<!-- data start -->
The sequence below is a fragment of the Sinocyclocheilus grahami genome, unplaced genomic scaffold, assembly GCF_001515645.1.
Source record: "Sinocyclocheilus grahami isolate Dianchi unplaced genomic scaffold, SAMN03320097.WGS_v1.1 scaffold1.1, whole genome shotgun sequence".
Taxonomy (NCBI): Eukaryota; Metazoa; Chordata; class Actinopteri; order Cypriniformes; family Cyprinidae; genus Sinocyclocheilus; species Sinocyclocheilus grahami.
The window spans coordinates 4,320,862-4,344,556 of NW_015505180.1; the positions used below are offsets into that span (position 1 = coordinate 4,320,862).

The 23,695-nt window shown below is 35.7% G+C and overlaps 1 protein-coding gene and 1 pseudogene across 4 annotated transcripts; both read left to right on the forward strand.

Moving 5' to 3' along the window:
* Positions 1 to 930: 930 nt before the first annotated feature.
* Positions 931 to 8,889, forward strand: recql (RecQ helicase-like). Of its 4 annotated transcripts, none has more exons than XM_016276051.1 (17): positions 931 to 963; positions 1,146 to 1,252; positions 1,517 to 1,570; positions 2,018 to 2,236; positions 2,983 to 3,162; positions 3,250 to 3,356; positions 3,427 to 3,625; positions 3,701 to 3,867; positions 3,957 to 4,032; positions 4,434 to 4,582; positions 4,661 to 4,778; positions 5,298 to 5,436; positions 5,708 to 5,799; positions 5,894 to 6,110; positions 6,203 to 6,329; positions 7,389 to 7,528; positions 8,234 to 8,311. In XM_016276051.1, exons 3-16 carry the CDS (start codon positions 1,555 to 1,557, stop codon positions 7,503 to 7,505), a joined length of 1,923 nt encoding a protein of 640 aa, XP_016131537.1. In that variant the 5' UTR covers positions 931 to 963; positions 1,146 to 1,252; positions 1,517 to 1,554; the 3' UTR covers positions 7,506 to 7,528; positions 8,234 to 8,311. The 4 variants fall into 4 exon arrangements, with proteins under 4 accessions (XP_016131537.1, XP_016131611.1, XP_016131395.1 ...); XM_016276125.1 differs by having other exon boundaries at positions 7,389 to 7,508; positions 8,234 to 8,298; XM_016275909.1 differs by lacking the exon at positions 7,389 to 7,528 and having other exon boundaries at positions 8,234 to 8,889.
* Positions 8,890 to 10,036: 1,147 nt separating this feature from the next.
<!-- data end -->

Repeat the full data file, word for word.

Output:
The sequence below is a fragment of the Sinocyclocheilus grahami genome, unplaced genomic scaffold, assembly GCF_001515645.1.
Source record: "Sinocyclocheilus grahami isolate Dianchi unplaced genomic scaffold, SAMN03320097.WGS_v1.1 scaffold1.1, whole genome shotgun sequence".
Taxonomy (NCBI): Eukaryota; Metazoa; Chordata; class Actinopteri; order Cypriniformes; family Cyprinidae; genus Sinocyclocheilus; species Sinocyclocheilus grahami.
The window spans coordinates 4,320,862-4,344,556 of NW_015505180.1; the positions used below are offsets into that span (position 1 = coordinate 4,320,862).

The 23,695-nt window shown below is 35.7% G+C and overlaps 1 protein-coding gene and 1 pseudogene across 4 annotated transcripts; both read left to right on the forward strand.

Moving 5' to 3' along the window:
* Positions 1 to 930: 930 nt before the first annotated feature.
* Positions 931 to 8,889, forward strand: recql (RecQ helicase-like). Of its 4 annotated transcripts, none has more exons than XM_016276051.1 (17): positions 931 to 963; positions 1,146 to 1,252; positions 1,517 to 1,570; positions 2,018 to 2,236; positions 2,983 to 3,162; positions 3,250 to 3,356; positions 3,427 to 3,625; positions 3,701 to 3,867; positions 3,957 to 4,032; positions 4,434 to 4,582; positions 4,661 to 4,778; positions 5,298 to 5,436; positions 5,708 to 5,799; positions 5,894 to 6,110; positions 6,203 to 6,329; positions 7,389 to 7,528; positions 8,234 to 8,311. In XM_016276051.1, exons 3-16 carry the CDS (start codon positions 1,555 to 1,557, stop codon positions 7,503 to 7,505), a joined length of 1,923 nt encoding a protein of 640 aa, XP_016131537.1. In that variant the 5' UTR covers positions 931 to 963; positions 1,146 to 1,252; positions 1,517 to 1,554; the 3' UTR covers positions 7,506 to 7,528; positions 8,234 to 8,311. The 4 variants fall into 4 exon arrangements, with proteins under 4 accessions (XP_016131537.1, XP_016131611.1, XP_016131395.1 ...); XM_016276125.1 differs by having other exon boundaries at positions 7,389 to 7,508; positions 8,234 to 8,298; XM_016275909.1 differs by lacking the exon at positions 7,389 to 7,528 and having other exon boundaries at positions 8,234 to 8,889.
* Positions 8,890 to 10,036: 1,147 nt separating this feature from the next.